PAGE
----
- Anita Schiffer-Fuchs
Nell Leyshon is a novelist and playwright.
Her first stage play, The Farm (2002), was runner-up for the 2003 Meyer-Whitworth Award, and her second, Comfort Me With Apples (2005), won the 2005 Evening Standard Award for Most Promising Playwright and was shortlisted for the 2006 Susan Smith Blackburn Prize. Further plays are an adaptation of Daphne du Maurier's Don't Look Now (2007), produced at Sheffeld Lyceum and at the Lyric, Hammersmith; Glass Eels (2007); and a one-act play, Winter, which was performed in Canada then toured the UK. Bedlam (2010), set in the 18th-century lunatic asylum of the same name, was the first play by a female playwright ever to be performed at Shakespeare's Globe Theatre. Her most recent plays are The Beauty Manifesto (2011) and Winter (2011).
She also writes for radio and in 2003, her radio play, Milk, co-written with Stephen McAnena was joint winner of the 2003 Richard Imison Memorial Award.
Nell Leyshon is also the author of four novels: Black Dirt (2004), shortlisted for the Commonwealth Writers Prize (Eurasia Region, Best First Book) and longlisted for the Orange Prize for Fiction; Devotion (2008); The Colour of Milk (2012), which won the Libro del Ano prize in Spain, the Prix de l'Union Intéralliée in France and was runner up for the Prix Femina; and Memoirs of a Dipper (2015). The Voice (2008) brings together two short stories, 'The Voice' and 'F Sharp'.
She was born in Glastonbury and brought up in Somerset, and now lives in Dorset.
Equally at home writing for the stage and the radio as she is at writing fiction, Nell Leyshon has become one of Britain’s most distinctive chroniclers of the dark sides of rural life. Described by the Times Literary Supplement as 'a Faulkner or Lorca for the Somerset Levels,' much of her most powerful work has been devoted to bringing the English West Country of her youth to life on the page and stage. This focus on rural themes is uncommon in contemporary British literary fiction. Leyshon has managed to carve out a niche with subjects and characters 'rarely depicted in literary fiction' (Guardian, 2012). 'Almost uniquely among today’s writers' Charles Spencer wrote in the Telegraph in 2007, 'Nell Leyshon cares about country life… ploughing a highly original furrow in a new writing landscape entirely dominated by urban drama.'
Yet hers is not an idyllic rural world, but one filled with darkness and pain. 'I've always been fascinated by the dark side,' Leyshon has stated, and 'in the extremes of human nature, where people will go.' (Dancing Ledge interview). And filled as they are with tough subjects, damaged characters and fractured relationships, her writings certainly offer what the Times Literary Supplement has called 'a dark poetical negative to all the cheery cider-quaffing propaganda spread about by the tourist boards of the West Country.'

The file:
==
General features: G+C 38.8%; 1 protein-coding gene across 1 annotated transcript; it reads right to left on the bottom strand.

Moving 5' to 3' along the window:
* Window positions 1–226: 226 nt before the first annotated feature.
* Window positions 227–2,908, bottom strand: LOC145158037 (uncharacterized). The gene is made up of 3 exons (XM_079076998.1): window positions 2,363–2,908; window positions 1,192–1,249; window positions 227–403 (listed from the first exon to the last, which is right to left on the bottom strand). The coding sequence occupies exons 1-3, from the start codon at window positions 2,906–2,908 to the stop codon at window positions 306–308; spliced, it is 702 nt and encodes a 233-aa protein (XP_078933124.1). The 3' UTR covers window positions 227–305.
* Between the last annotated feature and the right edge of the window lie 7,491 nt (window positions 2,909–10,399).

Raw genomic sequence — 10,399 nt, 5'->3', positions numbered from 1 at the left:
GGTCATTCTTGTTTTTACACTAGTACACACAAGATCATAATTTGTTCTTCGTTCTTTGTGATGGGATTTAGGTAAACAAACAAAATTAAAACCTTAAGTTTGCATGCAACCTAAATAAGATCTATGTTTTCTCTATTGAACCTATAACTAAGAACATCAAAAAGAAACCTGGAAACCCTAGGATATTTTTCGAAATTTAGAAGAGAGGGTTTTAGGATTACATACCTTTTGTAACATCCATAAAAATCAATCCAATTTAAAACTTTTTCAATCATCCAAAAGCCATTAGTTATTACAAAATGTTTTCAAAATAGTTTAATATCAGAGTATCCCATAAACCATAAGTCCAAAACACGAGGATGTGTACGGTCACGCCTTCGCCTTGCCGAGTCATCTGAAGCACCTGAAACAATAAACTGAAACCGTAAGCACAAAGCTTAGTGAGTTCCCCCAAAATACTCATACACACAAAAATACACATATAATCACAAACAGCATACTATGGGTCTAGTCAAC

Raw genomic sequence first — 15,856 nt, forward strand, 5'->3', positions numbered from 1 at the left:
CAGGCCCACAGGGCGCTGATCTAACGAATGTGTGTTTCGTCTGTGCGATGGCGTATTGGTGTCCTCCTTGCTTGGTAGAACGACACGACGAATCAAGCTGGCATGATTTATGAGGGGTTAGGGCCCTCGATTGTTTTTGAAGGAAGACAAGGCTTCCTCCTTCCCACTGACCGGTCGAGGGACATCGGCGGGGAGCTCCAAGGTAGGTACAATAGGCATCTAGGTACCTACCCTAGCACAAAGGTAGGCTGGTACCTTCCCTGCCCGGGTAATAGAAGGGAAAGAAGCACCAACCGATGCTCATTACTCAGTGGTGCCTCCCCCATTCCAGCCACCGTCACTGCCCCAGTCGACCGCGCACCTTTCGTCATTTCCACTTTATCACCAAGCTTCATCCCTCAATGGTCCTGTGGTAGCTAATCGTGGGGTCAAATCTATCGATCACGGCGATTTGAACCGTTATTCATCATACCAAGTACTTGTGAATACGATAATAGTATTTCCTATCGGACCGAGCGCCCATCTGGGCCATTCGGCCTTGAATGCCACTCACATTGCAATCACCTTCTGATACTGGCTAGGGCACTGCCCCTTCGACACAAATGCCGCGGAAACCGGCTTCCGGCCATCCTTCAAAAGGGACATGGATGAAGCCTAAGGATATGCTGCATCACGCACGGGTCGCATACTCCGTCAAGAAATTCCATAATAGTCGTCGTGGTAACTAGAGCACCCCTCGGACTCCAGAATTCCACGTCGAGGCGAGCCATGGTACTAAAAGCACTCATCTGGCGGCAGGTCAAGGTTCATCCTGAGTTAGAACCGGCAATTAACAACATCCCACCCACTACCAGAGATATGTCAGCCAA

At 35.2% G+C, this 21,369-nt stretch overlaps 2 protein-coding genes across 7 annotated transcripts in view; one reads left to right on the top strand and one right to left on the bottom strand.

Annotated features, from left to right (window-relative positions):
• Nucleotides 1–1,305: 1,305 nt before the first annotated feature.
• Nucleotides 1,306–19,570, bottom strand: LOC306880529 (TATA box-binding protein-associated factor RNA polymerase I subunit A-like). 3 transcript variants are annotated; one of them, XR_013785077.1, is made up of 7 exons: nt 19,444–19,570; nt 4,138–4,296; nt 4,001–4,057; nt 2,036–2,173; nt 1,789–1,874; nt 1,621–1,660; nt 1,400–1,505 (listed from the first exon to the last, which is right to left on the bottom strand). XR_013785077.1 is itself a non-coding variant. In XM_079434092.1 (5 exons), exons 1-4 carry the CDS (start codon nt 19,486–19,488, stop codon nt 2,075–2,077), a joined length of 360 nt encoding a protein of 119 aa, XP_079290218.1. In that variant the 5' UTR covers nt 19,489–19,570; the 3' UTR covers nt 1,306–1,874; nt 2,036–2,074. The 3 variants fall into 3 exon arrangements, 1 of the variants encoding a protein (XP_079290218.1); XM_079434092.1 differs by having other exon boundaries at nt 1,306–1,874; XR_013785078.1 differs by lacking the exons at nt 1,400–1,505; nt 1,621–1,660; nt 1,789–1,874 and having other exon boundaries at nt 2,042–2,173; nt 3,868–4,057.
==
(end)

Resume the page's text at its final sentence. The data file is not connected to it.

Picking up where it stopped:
If there is one strand that unifies her work it is her willingness to give expression to what she called 'unheard voices.' As she told Fiction Uncovered in 2013 'I think that there are different kinds of voices in society; those that are heard and people who are entitled to speak; and voices that are unheard, and are not entitled to speak.'
Leyshon has articulated these stifled voices across different media. Since taking up writing late in life, after a career in advertising and film, Leyshon has managed to flourish across multiple forms, winning awards for each and often working between genres simultaneously. 'I’ve got a window open for a play; a window open for a short story that I’ve just finished; a novel that I’m halfway through… and I’ll flip between them depending on how I feel. Today I’ve worked on three things. It’s weird, isn’t it, I know.'
It was the theatre that Leyshon’s talents first began to be noticed. When she was struggling with writing prose, she attempted a radio play and it got her a commission from BBC Radio 4. Milk (2003) went on to win the Richard Imison Award for best first radio play, and her first work for the stage, The Farm (2004) was runner up for the Meyer Whitworth Award, and toured her native West Country.
The big theatrical breakthrough was her play Comfort Me With Apples, which opened at the Hampstead Theatre in 2005, where she was playwright in residence. The play, set in autumn on an orchard farm in Somerset when the head of the house has just died, captures the moment when the neglected orchard starts to slip beyond repair, the farm is on the brink of being lost to developers due to debt, and family tensions erupt into the open. It was a quiet critical success. The Independent praised the 'distinctive lyrical quality,' and the Guardian celebrated its 'dark poetic intensity' and puncturing of 'pastoral myths'. Comfort Me With Apples won the Evening Standard’s Most Prominent Newcomer Award in 2005.